Of course, there’s an economic cost as well. When a person goes on leave to deal with a physical disability, a major depressive episode or to go through rehab for addiction, for example, it’s the employer who pays for lost productivity — to the tune of about $9,000 per episode, according to a 2010 study in the Journal of Occupational and Environmental Medicine. But absences for mental health treatment are longer and costlier than physical therapy —averaging about $18,000 per episode, six times what a respiratory disability, such as work-related asthma or pulmonary hypertension, costs. Yet early intervention and treatment may eliminate long absences and increase productivity, saving companies huge amounts of money in the end.
Wanting to make a financial case for earlier recognition and treatment of these issues on the job, Dewa designed a study to find out when a company would break even if it implemented training for managers specifically around mental health. She found that a $10,000 investment in professional development — teaching supervisors to recognize when workers are struggling, how to have difficult conversations and how to intervene to help their employees find assistance — would lead to shorter work absences and fewer mental health claims and would pay for itself in just one year, according to Dewa. “Managers don’t know the best way to help people,” she says. “Stigma training is about implementing good management practices and making sure teams accept it and continue to work well together.”
Workers who suffer from mental disorders aren’t just likely to suffer in silence; they’re more likely to turn in subpar work and to have acute symptoms more often than they would if they could go on leave when they needed to. After all, it’s not like managing even a weekly trip to see a therapist is simple for many workers. “Professional mental help isn’t offered after hours,” notes Dewa. “It’s essential that employees, managers and colleagues know that it’s okay to take time off to get the necessary help. It’s better for the person and for the company.” She adds, too, that the acute, debilitating flare-ups of most mental health disorders typically don’t last long and are usually quickly controlled with professional help. “Nobody is stigmatized for taking time off for the flu,” she says. “They come back ready to work and they’re productive again. It’s no different with mental health.”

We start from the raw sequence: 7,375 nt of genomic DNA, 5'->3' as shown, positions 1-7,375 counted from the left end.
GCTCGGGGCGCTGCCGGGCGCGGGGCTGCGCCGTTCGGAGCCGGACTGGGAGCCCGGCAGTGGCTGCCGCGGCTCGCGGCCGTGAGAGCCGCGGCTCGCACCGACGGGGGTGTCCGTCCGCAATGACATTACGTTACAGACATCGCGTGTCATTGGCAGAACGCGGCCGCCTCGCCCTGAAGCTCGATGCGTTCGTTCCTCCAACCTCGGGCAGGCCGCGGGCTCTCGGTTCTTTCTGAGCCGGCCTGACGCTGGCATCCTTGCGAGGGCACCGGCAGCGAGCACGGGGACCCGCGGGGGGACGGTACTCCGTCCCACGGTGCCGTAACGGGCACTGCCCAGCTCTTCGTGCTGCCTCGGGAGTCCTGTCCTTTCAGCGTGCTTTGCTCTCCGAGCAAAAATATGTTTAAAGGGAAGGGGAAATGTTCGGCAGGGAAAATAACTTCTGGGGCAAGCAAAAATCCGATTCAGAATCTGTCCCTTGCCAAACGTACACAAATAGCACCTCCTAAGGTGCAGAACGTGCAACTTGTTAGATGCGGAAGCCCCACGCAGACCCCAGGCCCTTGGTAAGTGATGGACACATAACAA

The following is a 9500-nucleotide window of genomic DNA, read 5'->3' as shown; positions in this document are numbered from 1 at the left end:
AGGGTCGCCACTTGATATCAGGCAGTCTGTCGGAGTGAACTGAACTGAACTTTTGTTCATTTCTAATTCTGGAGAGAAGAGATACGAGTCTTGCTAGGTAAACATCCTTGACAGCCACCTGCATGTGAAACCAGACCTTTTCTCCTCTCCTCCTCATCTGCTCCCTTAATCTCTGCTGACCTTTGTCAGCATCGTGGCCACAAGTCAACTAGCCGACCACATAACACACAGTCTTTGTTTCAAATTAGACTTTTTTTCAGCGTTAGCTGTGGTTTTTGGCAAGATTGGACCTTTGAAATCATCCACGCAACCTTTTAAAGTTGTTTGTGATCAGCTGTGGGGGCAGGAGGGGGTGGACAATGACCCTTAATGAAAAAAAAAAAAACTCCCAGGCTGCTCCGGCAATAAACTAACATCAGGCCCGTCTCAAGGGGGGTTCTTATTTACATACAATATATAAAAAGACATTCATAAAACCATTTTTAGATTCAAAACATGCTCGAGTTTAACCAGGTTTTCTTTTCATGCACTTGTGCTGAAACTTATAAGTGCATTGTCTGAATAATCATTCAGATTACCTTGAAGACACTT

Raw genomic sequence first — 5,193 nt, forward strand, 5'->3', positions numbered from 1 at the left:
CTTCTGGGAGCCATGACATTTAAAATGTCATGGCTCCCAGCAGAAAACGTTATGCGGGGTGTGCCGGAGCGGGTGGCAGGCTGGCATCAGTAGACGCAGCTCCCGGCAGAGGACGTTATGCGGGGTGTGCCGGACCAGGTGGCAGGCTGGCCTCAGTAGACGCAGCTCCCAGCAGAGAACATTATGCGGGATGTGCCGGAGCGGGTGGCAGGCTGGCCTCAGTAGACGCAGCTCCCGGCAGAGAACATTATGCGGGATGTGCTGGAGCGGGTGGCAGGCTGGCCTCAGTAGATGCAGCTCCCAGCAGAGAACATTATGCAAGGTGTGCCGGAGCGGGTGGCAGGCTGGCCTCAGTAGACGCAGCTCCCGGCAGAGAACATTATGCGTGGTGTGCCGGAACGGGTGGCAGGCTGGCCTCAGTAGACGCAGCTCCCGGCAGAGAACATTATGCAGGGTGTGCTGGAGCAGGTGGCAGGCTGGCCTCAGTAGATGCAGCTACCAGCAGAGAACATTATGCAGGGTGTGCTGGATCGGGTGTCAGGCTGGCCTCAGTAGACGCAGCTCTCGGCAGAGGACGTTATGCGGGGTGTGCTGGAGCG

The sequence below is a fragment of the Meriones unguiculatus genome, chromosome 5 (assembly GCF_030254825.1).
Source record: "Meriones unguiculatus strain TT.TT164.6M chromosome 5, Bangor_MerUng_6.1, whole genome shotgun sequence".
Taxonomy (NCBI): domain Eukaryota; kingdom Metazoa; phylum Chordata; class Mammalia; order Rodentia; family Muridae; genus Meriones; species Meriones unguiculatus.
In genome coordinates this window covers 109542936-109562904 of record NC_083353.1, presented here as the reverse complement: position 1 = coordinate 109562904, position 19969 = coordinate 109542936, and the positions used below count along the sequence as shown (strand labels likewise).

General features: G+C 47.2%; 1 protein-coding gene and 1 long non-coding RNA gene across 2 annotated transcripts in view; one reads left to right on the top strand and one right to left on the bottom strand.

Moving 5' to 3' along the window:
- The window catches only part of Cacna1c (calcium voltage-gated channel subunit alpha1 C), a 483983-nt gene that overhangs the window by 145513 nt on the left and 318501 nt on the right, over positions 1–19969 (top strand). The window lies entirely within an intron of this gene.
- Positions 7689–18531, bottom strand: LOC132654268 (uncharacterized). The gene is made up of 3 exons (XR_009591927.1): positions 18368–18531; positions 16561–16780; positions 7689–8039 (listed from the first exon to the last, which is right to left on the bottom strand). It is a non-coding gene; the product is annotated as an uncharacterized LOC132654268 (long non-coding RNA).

When employees have a safe, secure work environment they feel more willing to share a mental issue with their manager. That’s what a 2003 study in the journal Vocational Rehabilitation found, and Dewa’s study confirms these results. Her October 2014 trial found that 80% of participants listed a positive, trusting relationship with a supervisor as a key reason to disclose a mental health issue. Half of the participants also cited supportive co-workers and a company’s mental health policies as additional reasons they felt comfortable seeking help.
It may also be that the perceived stigma associated with mental health issues at work is something of an illusion. When asked, half of the respondents in Dewa’s survey said they would want to know if a colleague had a mental health issue. Why? So they could help.